A rich source of ideas will be the seminar course(s) you will take in third year. If you have vague ideas, but nothing specific, go online and start reading articles in appropriate journals. Start tracking down articles that sound interesting.
You should always feel free to go to one or more professors who have research interests compatible with your own. Tell them about your ideas, whatever they are, and ask for advice on relevant sources, current issues in the area, and so on.
You can also talk things over with the undergraduate advisor or the PS499 instructor(s) at any time during the year. Do not panic, just ask for help. Given the above, keep in mind that your thesis topic will most likely depend on your faculty supervisor’s area of research.
Finding a Faculty Supervisor
All full-time faculty members are expected to advise one or two fourth-year thesis students, and you should feel free to approach any of them for such assistance. But keep in mind that many faculty members will want to advise students whose thesis interests complement their own research programs.
This does not mean that the faculty member will hand you a ready-to-go research project, or even that you have to do something precisely in the faculty member's defined area of research interest. But it does mean that the farther away from the faculty member's own interests you are, the less likely it is that person will agree to supervise your thesis. The primary reasons for this are:
- The faculty member may feel uncomfortable supervising a student in an area in which he or she has little specific background knowledge.
- The time commitment on the part of the faculty member to gain the necessary background knowledge may be too demanding.
It is a good idea to familiarize yourself with a potential supervisor's research interests by reading a couple of his or her recent publications or conference presentations.
The development of your thesis proposal will be an interactive process between you and your advisor; to the extent that you can define your thesis topic, so much the better. But do not feel that you have to develop the final research proposal entirely on your own.
You may initially approach potential supervisors by email, by dropping by during their posted office hours, or by phoning and asking for an appointment to discuss possible thesis supervision. It is beneficial if you bring along an unofficial transcript (with your computed GPA in all Psychology courses), and a rough statement of interest which includes your future goals (e.g., graduate program in developmental psychology with a focus on cognitive development) and the topic(s) you are interested in researching for your honours thesis (e.g., children's eyewitness testimony or children's experiences with the justice system). This statement of interest should be geared towards the potential supervisor's research interests.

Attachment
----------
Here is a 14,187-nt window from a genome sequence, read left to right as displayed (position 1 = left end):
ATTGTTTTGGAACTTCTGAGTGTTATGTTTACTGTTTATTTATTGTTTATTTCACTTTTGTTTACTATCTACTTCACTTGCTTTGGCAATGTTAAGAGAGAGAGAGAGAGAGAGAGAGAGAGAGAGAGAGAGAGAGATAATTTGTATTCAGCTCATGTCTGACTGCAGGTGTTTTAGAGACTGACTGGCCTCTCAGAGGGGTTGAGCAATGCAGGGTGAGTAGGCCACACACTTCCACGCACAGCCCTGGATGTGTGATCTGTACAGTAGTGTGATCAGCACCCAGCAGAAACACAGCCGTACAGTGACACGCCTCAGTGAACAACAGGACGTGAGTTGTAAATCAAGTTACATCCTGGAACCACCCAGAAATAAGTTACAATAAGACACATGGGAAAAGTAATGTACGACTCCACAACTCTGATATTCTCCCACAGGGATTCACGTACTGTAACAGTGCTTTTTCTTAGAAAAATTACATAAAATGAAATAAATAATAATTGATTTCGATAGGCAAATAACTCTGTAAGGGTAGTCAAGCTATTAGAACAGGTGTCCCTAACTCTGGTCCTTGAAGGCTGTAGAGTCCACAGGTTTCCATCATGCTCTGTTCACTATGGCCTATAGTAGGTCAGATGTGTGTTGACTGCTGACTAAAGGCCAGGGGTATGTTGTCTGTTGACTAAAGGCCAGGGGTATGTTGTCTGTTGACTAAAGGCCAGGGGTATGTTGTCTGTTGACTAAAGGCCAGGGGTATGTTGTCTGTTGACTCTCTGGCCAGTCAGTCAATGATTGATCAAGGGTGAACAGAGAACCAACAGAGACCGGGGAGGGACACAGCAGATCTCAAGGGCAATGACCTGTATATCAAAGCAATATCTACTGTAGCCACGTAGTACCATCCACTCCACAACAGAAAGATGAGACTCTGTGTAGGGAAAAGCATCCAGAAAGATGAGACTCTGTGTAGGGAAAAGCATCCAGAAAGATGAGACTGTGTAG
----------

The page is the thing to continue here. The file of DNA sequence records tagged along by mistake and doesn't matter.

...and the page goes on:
You should not expect an immediate yes or no response from a potential supervisor. Most faculty members will wait until they have heard from a number of potential honours thesis students and will make their decision based on several factors including the students' research interests and future goals, background preparation (courses taken, research experience, and grades), and the faculty member's previous experience with the student (from courses and RA assignments).
As well, faculty members' ability to supervise thesis students may depend on the number of graduate students they will be supervising, and whether or not they will be taking sabbatical or other types of leave in the following year. Accordingly, you should approach at least two or three potential thesis supervisors.
It is suggested that you start contacting potential supervisors in January or early February. Faculty members typically make their final decisions regarding student supervision by mid-March, if not earlier.